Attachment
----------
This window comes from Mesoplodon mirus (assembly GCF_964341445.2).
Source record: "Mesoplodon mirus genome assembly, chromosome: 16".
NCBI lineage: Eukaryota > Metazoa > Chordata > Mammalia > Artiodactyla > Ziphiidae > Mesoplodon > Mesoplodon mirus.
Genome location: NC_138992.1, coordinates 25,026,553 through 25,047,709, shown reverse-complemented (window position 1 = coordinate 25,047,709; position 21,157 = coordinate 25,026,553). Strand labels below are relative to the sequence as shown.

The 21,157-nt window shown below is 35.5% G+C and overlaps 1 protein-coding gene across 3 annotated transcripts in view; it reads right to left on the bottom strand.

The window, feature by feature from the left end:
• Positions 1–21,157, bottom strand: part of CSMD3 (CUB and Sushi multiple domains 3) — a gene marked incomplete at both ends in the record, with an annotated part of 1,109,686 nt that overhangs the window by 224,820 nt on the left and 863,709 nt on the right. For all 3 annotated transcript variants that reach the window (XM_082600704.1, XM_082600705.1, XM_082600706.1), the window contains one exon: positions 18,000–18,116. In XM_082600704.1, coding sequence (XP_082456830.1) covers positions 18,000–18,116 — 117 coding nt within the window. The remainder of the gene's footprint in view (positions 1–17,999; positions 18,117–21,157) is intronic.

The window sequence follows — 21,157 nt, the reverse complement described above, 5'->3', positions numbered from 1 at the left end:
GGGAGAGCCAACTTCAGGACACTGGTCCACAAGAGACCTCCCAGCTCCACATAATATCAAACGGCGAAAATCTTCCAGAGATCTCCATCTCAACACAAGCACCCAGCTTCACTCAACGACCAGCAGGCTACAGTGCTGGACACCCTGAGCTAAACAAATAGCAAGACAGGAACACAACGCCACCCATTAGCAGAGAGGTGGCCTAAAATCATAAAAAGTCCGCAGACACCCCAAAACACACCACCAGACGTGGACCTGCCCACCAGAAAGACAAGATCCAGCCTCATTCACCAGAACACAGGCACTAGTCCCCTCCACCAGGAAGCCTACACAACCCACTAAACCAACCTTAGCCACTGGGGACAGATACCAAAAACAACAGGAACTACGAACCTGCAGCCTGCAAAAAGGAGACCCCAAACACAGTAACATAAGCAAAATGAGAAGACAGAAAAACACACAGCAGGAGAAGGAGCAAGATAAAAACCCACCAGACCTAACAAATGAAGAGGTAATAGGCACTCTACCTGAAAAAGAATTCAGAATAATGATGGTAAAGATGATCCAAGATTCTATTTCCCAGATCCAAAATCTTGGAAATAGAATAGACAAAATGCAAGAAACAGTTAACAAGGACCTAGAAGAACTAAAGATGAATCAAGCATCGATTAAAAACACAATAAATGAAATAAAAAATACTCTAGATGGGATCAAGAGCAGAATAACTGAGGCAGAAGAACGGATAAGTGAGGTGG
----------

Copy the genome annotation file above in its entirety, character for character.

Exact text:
This window comes from Mesoplodon mirus (assembly GCF_964341445.2).
Source record: "Mesoplodon mirus genome assembly, chromosome: 16".
NCBI lineage: Eukaryota > Metazoa > Chordata > Mammalia > Artiodactyla > Ziphiidae > Mesoplodon > Mesoplodon mirus.
Genome location: NC_138992.1, coordinates 25,026,553 through 25,047,709, shown reverse-complemented (window position 1 = coordinate 25,047,709; position 21,157 = coordinate 25,026,553). Strand labels below are relative to the sequence as shown.

The 21,157-nt window shown below is 35.5% G+C and overlaps 1 protein-coding gene across 3 annotated transcripts in view; it reads right to left on the bottom strand.

The window, feature by feature from the left end:
• Positions 1–21,157, bottom strand: part of CSMD3 (CUB and Sushi multiple domains 3) — a gene marked incomplete at both ends in the record, with an annotated part of 1,109,686 nt that overhangs the window by 224,820 nt on the left and 863,709 nt on the right. For all 3 annotated transcript variants that reach the window (XM_082600704.1, XM_082600705.1, XM_082600706.1), the window contains one exon: positions 18,000–18,116. In XM_082600704.1, coding sequence (XP_082456830.1) covers positions 18,000–18,116 — 117 coding nt within the window. The remainder of the gene's footprint in view (positions 1–17,999; positions 18,117–21,157) is intronic.

The window sequence follows — 21,157 nt, the reverse complement described above, 5'->3', positions numbered from 1 at the left end:
GGGAGAGCCAACTTCAGGACACTGGTCCACAAGAGACCTCCCAGCTCCACATAATATCAAACGGCGAAAATCTTCCAGAGATCTCCATCTCAACACAAGCACCCAGCTTCACTCAACGACCAGCAGGCTACAGTGCTGGACACCCTGAGCTAAACAAATAGCAAGACAGGAACACAACGCCACCCATTAGCAGAGAGGTGGCCTAAAATCATAAAAAGTCCGCAGACACCCCAAAACACACCACCAGACGTGGACCTGCCCACCAGAAAGACAAGATCCAGCCTCATTCACCAGAACACAGGCACTAGTCCCCTCCACCAGGAAGCCTACACAACCCACTAAACCAACCTTAGCCACTGGGGACAGATACCAAAAACAACAGGAACTACGAACCTGCAGCCTGCAAAAAGGAGACCCCAAACACAGTAACATAAGCAAAATGAGAAGACAGAAAAACACACAGCAGGAGAAGGAGCAAGATAAAAACCCACCAGACCTAACAAATGAAGAGGTAATAGGCACTCTACCTGAAAAAGAATTCAGAATAATGATGGTAAAGATGATCCAAGATTCTATTTCCCAGATCCAAAATCTTGGAAATAGAATAGACAAAATGCAAGAAACAGTTAACAAGGACCTAGAAGAACTAAAGATGAATCAAGCATCGATTAAAAACACAATAAATGAAATAAAAAATACTCTAGATGGGATCAAGAGCAGAATAACTGAGGCAGAAGAACGGATAAGTGAGGTGG